Find Information About:

Drugs & Supplements

Get information and reviews on prescription drugs, over-the-counter medications, vitamins, and supplements. Search by name or medical condition.

Pill Identifier

Pill Identifier

Having trouble identifying your pills?

Enter the shape, color, or imprint of your prescription or OTC drug. Our pill identification tool will display pictures that you can compare to your pill.

Get Started
My Medicine

My Medicine

Save your medicine, check interactions, sign up for FDA alerts, create family profiles and more.

Get Started

WebMD Health Experts and Community

Talk to health experts and other people like you in WebMD's Communities. It's a safe forum where you can create or participate in support groups and discussions about health topics that interest you.

  • Second Opinion

    Second Opinion

    Read expert perspectives on popular health topics.

  • Community


    Connect with people like you, and get expert guidance on living a healthy life.

Got a health question? Get answers provided by leading organizations, doctors, and experts.

Get Answers

Sign up to receive WebMD's award-winning content delivered to your inbox.

Sign Up

Heart Disease Health Center

Font Size

Aspirin, Walking Can Reduce Leg Pain From Narrowed Arteries

Study Shows Aspirin as Effective as Pricier Plavix for Peripheral Artery Disease
WebMD Health News
Reviewed by Laura J. Martin, MD

Feb. 22, 2012 -- Low-dose aspirin may be just as effective as the more expensive Plavix when combined with a walking program to treat leg pain that’s associated with narrowing of the leg arteries.

What’s known as peripheral artery disease, or PAD, can cause pain in the legs during walking because of decreased blood supply in the legs. This is known as intermittent claudication. This pain usually goes away once a person stops walking.

People with PAD are also at higher risk for heart attack or stroke. Treatment involves reducing pain and improving heart and blood vessel health by addressing risk factors such as high blood pressure and high cholesterol.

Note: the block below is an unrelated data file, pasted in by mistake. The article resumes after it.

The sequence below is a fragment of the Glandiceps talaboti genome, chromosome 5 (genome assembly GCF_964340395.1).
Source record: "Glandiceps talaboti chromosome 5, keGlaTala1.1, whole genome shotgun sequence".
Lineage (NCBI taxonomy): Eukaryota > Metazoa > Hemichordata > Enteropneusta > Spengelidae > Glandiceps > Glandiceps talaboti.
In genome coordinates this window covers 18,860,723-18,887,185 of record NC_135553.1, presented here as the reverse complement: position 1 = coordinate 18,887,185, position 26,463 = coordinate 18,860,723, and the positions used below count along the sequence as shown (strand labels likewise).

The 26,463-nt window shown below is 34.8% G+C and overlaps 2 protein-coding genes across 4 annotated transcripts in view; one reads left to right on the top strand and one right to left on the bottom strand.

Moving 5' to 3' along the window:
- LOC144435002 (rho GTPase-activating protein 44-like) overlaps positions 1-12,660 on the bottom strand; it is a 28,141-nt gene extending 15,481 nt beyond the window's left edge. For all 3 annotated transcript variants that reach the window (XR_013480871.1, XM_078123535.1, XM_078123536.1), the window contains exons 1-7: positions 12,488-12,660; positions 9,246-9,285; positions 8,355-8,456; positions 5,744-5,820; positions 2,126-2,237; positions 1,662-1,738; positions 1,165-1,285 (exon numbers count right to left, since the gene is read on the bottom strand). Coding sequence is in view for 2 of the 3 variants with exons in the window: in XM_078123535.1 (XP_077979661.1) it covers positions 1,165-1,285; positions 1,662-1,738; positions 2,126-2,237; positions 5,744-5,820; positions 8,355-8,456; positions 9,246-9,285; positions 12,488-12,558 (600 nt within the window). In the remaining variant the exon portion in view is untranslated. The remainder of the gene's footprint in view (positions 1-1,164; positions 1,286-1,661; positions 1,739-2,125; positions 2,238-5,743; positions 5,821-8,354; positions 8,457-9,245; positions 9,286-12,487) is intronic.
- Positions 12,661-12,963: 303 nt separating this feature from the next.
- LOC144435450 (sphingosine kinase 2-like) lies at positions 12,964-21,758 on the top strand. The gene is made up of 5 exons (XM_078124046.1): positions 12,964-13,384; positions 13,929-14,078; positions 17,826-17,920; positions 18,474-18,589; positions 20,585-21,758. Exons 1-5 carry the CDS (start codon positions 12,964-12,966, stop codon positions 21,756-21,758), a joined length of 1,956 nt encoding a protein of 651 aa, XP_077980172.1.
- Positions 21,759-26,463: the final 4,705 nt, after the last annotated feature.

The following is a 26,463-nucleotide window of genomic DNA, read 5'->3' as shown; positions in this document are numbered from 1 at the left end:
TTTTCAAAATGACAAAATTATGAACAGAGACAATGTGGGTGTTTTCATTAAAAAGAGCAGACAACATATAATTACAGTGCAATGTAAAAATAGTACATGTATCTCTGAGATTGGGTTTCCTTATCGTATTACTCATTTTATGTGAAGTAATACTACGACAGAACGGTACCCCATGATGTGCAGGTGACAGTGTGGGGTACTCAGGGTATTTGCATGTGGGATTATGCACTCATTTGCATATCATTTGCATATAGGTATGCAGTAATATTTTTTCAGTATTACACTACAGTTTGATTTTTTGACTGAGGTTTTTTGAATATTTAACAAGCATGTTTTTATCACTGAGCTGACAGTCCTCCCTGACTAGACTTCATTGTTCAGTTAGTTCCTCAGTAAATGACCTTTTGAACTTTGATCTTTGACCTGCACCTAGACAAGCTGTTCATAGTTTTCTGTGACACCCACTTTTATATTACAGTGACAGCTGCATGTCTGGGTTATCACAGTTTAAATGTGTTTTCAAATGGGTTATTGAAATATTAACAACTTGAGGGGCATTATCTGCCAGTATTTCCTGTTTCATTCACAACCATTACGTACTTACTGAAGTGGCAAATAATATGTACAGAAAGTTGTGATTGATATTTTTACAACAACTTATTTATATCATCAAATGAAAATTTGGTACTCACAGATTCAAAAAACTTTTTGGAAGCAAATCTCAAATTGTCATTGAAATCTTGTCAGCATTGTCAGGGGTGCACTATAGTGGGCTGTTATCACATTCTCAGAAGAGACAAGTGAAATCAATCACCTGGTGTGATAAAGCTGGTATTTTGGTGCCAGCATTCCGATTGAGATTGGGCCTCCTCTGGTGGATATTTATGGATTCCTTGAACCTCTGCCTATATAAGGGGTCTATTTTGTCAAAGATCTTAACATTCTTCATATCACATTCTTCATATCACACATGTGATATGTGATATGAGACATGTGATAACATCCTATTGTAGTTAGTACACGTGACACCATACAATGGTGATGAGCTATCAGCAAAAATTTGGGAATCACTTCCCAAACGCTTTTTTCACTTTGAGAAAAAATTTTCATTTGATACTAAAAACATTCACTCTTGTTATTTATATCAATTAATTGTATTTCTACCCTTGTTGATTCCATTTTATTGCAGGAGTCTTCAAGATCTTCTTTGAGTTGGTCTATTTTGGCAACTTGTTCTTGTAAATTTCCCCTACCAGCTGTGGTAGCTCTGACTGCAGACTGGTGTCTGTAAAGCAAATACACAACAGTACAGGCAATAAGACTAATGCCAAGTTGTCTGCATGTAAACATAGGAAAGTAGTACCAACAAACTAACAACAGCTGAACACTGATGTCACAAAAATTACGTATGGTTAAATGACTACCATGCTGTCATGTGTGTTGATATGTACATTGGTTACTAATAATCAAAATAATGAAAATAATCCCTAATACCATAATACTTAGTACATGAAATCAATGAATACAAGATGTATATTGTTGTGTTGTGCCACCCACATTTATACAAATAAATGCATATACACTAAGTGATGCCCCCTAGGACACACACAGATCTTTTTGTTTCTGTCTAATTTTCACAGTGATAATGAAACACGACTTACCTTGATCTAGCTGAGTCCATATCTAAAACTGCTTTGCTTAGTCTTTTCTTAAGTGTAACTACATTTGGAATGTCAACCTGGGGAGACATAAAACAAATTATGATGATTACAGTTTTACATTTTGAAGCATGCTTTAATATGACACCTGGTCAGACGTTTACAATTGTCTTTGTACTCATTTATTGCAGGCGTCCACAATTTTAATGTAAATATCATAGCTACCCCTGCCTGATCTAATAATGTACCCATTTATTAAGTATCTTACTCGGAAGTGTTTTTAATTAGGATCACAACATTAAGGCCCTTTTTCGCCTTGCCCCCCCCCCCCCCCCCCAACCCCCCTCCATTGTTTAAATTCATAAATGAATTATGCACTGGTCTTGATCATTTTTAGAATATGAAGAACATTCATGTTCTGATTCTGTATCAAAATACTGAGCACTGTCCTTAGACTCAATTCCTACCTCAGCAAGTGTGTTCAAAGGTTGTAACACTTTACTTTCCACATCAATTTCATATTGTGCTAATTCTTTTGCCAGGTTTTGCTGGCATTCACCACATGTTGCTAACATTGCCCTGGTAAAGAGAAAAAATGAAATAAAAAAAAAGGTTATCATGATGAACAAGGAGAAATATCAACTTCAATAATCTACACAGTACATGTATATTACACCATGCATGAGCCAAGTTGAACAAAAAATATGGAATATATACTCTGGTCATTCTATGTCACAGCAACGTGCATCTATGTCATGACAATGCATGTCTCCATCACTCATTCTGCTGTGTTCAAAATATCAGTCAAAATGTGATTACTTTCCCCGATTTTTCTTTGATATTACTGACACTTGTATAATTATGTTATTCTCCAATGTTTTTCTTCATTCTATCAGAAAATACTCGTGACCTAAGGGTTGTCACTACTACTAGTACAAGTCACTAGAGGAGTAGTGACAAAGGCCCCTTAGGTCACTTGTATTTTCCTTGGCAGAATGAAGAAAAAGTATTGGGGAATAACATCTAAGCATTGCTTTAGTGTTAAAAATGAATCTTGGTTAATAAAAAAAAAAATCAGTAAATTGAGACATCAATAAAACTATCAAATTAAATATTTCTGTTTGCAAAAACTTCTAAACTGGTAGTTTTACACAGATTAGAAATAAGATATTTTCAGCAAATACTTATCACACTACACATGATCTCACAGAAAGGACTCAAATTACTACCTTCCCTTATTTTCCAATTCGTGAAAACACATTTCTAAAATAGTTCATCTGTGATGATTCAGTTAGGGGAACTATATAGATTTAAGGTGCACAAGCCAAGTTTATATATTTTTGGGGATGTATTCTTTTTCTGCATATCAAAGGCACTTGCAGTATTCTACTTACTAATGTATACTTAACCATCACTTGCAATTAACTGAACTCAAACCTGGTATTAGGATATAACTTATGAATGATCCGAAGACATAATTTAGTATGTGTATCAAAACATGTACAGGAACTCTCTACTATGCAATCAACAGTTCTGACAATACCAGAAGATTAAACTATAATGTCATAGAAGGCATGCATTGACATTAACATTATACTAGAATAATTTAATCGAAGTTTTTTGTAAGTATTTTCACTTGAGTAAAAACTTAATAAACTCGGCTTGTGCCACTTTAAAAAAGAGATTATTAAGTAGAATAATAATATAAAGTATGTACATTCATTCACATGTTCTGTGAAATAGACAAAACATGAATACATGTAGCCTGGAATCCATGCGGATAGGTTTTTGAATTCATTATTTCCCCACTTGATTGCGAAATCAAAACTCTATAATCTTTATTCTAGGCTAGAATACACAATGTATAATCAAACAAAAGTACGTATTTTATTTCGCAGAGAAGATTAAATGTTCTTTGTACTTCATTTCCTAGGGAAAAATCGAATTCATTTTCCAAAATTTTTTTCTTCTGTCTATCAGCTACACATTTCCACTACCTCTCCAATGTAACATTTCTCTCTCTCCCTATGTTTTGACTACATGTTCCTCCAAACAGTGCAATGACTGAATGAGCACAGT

In the three-month study, people with PAD participated in a one-hour-a-day walking program. The goal of a walking program for PAD is to allow people to walk longer without pain. Some participants took low-dose aspirin and others took Plavix, an anti-clotting medication.

After 12 weeks, those who took aspirin could walk pain free about a third farther and longer before it hurt too much and they had to stop, compared to before starting the program. There were similar gains seen among people who took Plavix.

The new study shows that the two agents are similar when it comes to pain-free walking. Low-dose aspirin is also much less expensive than Plavix. This may change when Plavix becomes available as a generic drug.

The new findings appear in theJournal of the American Heart Association: Cardiovascular and Cerebrovascular Disease.

PAD Raises Heart Attack, Stroke Risk

Tara Narula, MD, says low-dose aspirin is her “go-to” drug for people with PAD. She is the director of clinical cardiology at Lenox Hill Hospital in New York City. “I am going to put them on aspirin because I am more concerned about their higher risk of stroke and heart attack,” she says.

Low-dose aspirin can help reduce these risks. She also stresses the importance of tight control of heart disease risk factors with her PAD patients. These include high blood pressure and high cholesterol.

The real problem with PAD is that many people are still not aware of its signs and symptoms. “It is under-recognized by patients and physicians. They don’t pay attention to the leg pain or think it is muscular or neurological and they blow it off,” Narula tells WebMD.

Today on WebMD

x-ray of human heart
A visual guide.
atrial fibrillation
Symptoms and causes.
heart rate graph
10 things to never do.
heart rate
Get the facts.
empty football helmet
red wine
eating blueberries
Simple Steps to Lower Cholesterol
Inside A Heart Attack
Omega 3 Sources
Salt Shockers
lowering blood pressure